Charlotte, NC – To honor and celebrate Black History Month, each Friday during the month of February, the NJCAA will highlight four former African American student-athletes who seized their NJCAA opportunity, using it to build towards a revolutionizing career in athletics. This week, the association highlights Bernadette Mattox (formerly Bernadette Locke), a former standout student-athlete at Roane State who paved the way for female basketball coaches when she was hired as an assistant coach for the University of Kentucky men’s basketball program in 1990, becoming the first woman in NCAA history to serve as a Division I assistant coach for a men’s team.
A Philadelphia, TN, native, Mattox attended Loudon High School where she played 3-on-3 half-court basketball. Upon graduating in 1977, she began her basketball college career at Roane State (TN) under NJCAA Women’s Basketball Hall of Fame coach Andy Landers. The two developed a special relationship during Mattox’s time with the Raiders.
The Greater Knoxville Sports Hall of Famer attributes many of her accomplishments to the time she spent at Roane State and the relationships she made. “I could not have done what I did at Roane State without them,” Mattox said at the 2012 Tennessee Community College Athletic Association Hall of Fame induction. “They were there for me as a student-athlete. They were there for me as a student. I can’t say enough about how much I appreciate their support, their friendship, their love, togetherness. I love them. It was through them that I was able to achieve what I did at Roane State.”
Pioneers of the game, Mattox followed Landers to the University of Georgia to continue her academic and athletic career in 1979. The women’s basketball program surged as a competitive basketball force with Landers at the helm. A true trailblazer, Mattox made her mark with the Lady Bulldogs, becoming the program’s first female student-athlete to earn All-American and Academic All-American honors.
The “first lady of Georgia basketball” moved from the court to the sideline as a graduate assistant and academic counselor before becoming a full-time assistant coach for the women’s program in 1985. Mattox had a hand in Georgia’s success both as a player and a coach, helping Georgia reach the 1985 NCAA Championship game and secure bids in the first 10 NCAA Tournaments. She also established herself as a top recruiter by bringing in sought-after talent to Georgia, including Hall of Famer Teresa Edwards.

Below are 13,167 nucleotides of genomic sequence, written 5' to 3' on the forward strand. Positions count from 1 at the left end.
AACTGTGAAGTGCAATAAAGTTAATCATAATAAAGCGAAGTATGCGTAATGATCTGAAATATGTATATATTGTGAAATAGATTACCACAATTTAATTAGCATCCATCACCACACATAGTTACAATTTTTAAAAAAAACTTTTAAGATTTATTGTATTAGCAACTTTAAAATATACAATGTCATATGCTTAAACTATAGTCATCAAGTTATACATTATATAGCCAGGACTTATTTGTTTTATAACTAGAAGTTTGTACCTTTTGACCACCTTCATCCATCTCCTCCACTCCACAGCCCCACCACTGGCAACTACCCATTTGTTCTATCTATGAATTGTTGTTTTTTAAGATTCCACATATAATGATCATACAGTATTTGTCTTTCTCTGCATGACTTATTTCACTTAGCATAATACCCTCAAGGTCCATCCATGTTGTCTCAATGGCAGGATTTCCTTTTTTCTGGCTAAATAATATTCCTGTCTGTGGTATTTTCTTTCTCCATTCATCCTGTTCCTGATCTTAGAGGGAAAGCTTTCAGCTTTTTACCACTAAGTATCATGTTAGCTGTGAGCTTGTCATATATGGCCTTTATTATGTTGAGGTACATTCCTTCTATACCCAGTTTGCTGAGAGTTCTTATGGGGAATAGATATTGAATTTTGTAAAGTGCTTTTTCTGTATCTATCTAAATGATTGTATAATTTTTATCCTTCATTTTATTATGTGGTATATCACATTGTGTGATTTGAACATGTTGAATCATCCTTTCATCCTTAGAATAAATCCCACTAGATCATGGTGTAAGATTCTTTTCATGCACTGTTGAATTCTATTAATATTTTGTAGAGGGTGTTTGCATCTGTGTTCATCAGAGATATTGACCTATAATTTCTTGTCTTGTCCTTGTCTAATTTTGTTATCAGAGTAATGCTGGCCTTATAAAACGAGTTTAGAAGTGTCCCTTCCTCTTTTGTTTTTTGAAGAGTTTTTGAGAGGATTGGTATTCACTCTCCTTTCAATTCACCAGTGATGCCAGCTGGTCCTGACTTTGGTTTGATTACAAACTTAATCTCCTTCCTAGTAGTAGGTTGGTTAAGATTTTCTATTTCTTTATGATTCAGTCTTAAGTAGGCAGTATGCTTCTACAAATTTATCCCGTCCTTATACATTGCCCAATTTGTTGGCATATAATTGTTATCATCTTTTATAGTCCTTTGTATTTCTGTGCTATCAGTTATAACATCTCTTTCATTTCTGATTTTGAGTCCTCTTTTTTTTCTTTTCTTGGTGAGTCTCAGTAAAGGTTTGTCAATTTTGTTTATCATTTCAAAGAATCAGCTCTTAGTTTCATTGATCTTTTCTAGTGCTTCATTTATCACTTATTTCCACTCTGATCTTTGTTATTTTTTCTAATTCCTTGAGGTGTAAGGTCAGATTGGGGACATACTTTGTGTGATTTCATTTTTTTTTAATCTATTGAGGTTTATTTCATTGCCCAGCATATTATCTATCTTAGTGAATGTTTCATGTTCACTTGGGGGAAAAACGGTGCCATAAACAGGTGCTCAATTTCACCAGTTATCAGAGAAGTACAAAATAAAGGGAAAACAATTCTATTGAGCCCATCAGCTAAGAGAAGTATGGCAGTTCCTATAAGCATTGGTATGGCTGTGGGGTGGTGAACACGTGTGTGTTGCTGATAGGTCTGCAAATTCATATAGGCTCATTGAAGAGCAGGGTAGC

In 1990, Mattox was hired by Rick Pitino to serve as an assistant coach for the Kentucky men’s basketball team and became a key component to rebuilding a program that was on NCAA probation for a recruiting scandal. Mattox was not cut any slack, as she performed all duties as any other assistant coach would, rising to all occasions. Her full involvement and leadership helped Pitino quickly restore the reputation and operations of the program.
Kentucky, banned from postseason play and limited scholarship funds for three years, made it to the Final Four in the 1993 NCAA Tournament. Four years after being hired, Mattox transitioned into an administrative role as the Assistant Athletic Director for Kentucky Athletics. She remained in the position for a year before returning to the sideline as the women’s basketball head coach.
No stranger to “firsts,” Mattox became the first African American named as head coach of Kentucky women’s basketball as well as the first African American to coach women’s basketball in the NCAA Southeastern Conference (SEC).
Mattox coached the Wildcats for eight seasons, leading them to the program’s first 20-plus win season and first NCAA tournament appearance in 1998-99. The Wildcats won their first tournament game in 17 years and had seven SEC wins, the most conference wins in school history at the time.
After a historic and triumphant campaign, Mattox left Kentucky in 2003 and joined the WNBA Connecticut Sun as an assistant coach for 10 seasons. A true trailblazer, Mattox continues to inspire others while leading the way and creating opportunities for female coaches and student-athletes today.
To view the full series, visit: NJCAA celebrates Black History Month: A Four-Week Series